she approves!

our youngest stover approves!

drying it out on the stove top is NOT recommended practice

drying out wet paper on the stove top is NOT recommended practice

25: cooking

cooking!

 

oats, chilaquiles, yum!

breakfast menu: oats, chilaquiles, yum!

27: hot enough to cook!

a horizontal throat in the roof, at the back

Second experiment: a horizontal throat in the roof, at the back

29: ready for cooktop

ready for the cooktop

 

glass rope and mud

gasketing was a combination of glass rope and mud

Max's welding table: it warped a LOT!

We had to use Max’s welding table for a cooktop: it warped a LOT!

he says it works in his stoves (the alaska batch box)

Lasse’s full firebox method: he says it works in his stoves (the alaska batch box)

lasse said we should try the vertical slot in the corner of the firebox

third experiment: lasse wanted to try moving the vertical slot from the center to the corner of the firebox

check out that flame path!

check out that flame path!

we rebuild the stove firebox to the new design (now called the "sidewinder")

We’re sold on the new design: we rebuild the firebox in the actual stove accordingly (now called the “sidewinder”)

because we didn't have space for a square riser

we build a rectangular riser because we didn’t have space for a square one

the rectangular firebox w/corner slot may be the reason it works the way it does...

shape determines design: the rectangular firebox w/corner slot may be the reason it works the way it does…

41: final course

super sweet when what you've got fits as tho designed for your purpose

cooktop fits nice! it’s super sweet when what you’ve got fits as tho designed for your purpose

43: light it up!

to heat it up and jump start a cold wet stove

the weed burner is an emergency measure to heat up the chimney and jump start a cold wet stove

another Peterberg innovation, it directs 2dary air and maximizes turbulence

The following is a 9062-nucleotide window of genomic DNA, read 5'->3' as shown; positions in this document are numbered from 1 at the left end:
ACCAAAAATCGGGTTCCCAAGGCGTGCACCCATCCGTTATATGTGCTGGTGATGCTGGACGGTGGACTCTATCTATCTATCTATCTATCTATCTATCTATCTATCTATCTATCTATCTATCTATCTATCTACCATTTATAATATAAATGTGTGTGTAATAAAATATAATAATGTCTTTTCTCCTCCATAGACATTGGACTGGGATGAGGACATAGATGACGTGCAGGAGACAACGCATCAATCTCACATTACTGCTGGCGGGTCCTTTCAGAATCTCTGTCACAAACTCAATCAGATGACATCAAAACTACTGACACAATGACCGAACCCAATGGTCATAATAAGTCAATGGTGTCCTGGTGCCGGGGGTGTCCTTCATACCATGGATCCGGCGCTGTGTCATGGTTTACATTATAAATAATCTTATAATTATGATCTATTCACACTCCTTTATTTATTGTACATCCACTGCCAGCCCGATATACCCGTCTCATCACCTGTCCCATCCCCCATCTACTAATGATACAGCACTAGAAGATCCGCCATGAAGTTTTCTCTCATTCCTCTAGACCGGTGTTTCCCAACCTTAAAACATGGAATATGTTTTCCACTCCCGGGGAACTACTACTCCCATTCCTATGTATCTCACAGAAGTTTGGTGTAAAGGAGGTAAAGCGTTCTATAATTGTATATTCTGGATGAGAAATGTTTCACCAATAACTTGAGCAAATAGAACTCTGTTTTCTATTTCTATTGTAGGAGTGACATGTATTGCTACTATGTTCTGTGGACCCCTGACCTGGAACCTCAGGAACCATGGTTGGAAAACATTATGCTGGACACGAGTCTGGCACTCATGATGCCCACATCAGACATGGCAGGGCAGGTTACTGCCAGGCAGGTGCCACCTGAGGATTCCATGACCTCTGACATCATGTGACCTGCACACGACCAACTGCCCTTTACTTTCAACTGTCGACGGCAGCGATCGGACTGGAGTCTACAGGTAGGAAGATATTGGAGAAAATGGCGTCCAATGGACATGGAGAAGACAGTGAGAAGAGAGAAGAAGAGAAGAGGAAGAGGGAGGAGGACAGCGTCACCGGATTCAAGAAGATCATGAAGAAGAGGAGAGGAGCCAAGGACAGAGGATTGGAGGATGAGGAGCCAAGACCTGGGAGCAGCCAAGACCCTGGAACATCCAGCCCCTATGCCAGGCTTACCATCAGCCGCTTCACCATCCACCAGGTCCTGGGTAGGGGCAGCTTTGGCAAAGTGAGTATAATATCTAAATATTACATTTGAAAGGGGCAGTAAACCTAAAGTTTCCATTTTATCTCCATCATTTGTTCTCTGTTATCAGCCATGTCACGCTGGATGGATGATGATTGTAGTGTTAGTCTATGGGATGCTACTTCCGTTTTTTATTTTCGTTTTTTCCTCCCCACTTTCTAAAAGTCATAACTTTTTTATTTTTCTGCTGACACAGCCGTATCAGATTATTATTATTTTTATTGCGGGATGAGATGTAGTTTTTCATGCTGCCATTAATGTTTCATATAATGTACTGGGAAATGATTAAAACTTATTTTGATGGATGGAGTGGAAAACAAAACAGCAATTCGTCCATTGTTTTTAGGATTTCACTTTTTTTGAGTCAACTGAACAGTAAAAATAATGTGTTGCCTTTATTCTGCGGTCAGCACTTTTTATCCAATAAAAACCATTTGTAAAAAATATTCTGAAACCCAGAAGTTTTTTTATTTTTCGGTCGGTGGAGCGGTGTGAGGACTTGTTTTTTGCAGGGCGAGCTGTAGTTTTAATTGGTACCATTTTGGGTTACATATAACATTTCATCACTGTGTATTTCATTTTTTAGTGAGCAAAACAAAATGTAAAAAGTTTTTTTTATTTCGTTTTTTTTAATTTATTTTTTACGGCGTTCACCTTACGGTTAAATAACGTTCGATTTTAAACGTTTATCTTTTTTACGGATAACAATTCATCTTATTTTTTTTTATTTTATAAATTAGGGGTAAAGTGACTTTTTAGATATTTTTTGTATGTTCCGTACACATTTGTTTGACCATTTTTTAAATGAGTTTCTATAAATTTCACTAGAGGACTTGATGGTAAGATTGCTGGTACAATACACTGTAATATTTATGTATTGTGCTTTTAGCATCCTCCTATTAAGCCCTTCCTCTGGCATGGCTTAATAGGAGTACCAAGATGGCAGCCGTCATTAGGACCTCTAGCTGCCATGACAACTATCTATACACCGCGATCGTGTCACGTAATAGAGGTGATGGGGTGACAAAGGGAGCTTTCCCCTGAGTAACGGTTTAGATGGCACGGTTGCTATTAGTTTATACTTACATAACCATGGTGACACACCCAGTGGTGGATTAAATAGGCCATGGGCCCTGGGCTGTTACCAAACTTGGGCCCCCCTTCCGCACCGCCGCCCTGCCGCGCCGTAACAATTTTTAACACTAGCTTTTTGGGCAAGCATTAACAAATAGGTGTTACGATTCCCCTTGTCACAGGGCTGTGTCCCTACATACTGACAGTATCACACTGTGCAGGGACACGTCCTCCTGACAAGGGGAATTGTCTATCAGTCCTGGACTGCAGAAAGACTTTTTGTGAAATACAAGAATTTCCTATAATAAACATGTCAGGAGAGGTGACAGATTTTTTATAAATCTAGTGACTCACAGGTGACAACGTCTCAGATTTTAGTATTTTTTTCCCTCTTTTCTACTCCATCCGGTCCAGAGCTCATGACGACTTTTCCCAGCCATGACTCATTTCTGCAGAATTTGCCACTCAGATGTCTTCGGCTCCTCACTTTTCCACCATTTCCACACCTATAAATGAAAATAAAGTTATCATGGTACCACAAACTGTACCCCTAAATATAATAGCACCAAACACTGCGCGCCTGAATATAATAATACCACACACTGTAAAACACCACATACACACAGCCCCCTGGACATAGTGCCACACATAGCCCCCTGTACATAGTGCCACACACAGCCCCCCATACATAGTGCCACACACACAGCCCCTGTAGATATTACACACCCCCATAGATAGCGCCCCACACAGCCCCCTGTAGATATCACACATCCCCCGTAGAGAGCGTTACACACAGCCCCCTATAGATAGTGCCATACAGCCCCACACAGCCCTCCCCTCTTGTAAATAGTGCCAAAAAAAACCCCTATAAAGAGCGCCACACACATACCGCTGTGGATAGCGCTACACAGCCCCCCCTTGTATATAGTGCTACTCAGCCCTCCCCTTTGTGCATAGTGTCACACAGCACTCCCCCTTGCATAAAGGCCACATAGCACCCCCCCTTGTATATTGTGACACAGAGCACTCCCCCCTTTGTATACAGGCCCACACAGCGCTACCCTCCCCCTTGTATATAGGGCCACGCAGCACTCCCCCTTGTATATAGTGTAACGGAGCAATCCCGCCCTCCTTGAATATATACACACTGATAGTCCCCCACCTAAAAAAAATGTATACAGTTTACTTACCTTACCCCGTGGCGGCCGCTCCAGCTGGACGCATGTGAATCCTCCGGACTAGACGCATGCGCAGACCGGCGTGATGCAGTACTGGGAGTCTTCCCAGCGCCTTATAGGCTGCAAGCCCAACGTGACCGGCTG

The “P-channel” is another Peterberg innovation, it directs 2dary air and maximizes turbulence

enters from the back, and gets dumped into the top of the riser at the top of the slot/throat

Secondary air enters from the back, and gets dumped into the top of the riser at the top of the slot/throat

About Kiko Denzer

I live in western Oregon with my family and run Hand Print Press with help from friends Max and Eva. We are interested in restoring the arts of living to their rightful, traditional, public role, as cultural medium – and think the web is a poor substitute, but until we can fashion something better, we try to make the most of it.

6 Responses to cabin stove/sidewinder build sequence

  1. Pingback: The Cabin Stove 2.0 - Hand Print Press

  2. Kara says:

    Hi Kiko, beautiful pictures! You may not remember me- I took a workshop from you at Cob Cottage in May 2011. Then I moved to NC, got married and had some kids, and I’m only now getting around to building us a house. This little stove would be the perfect solution for my space, and I have an experienced mason to help me with technique, but I’d really like to see plans for this improvement in addition to your very thorough photos, and any advice for reincorporating hot water. Thank you for the essential work you continue to do!

  3. Another comment, I’m sorry, I couldn’t resist after seeing the pictures.
    The secondary air is best fed in as close to the riser as possible but certainly not inside it. This seems to be a kind of general rule, I have seen it happen in three completely different designs.
    This is what I’ve found out:
    Feeding air is best in or right in front of the port where under pressure is lowest, turbulence right after that. Also turbulence before and after the air injection wasn’t any good for the quality of the burn, rather the contrary.

    regards, Peter van den Berg

    • Kiko Denzer says:

      Peter, thanks for your comment; it’s an honor! We have all gained greatly from your contributions to date. Lasse told us he’d be working with you at Wildacres this year, and I imagine by then Lasse will have refined the design further. I’m sorry I won’t be there myself to meet you, but meanwhile, greetings and gratitude from Oregon.

  4. Pingback: The Cabin Stove 2.0 | Hand Print Press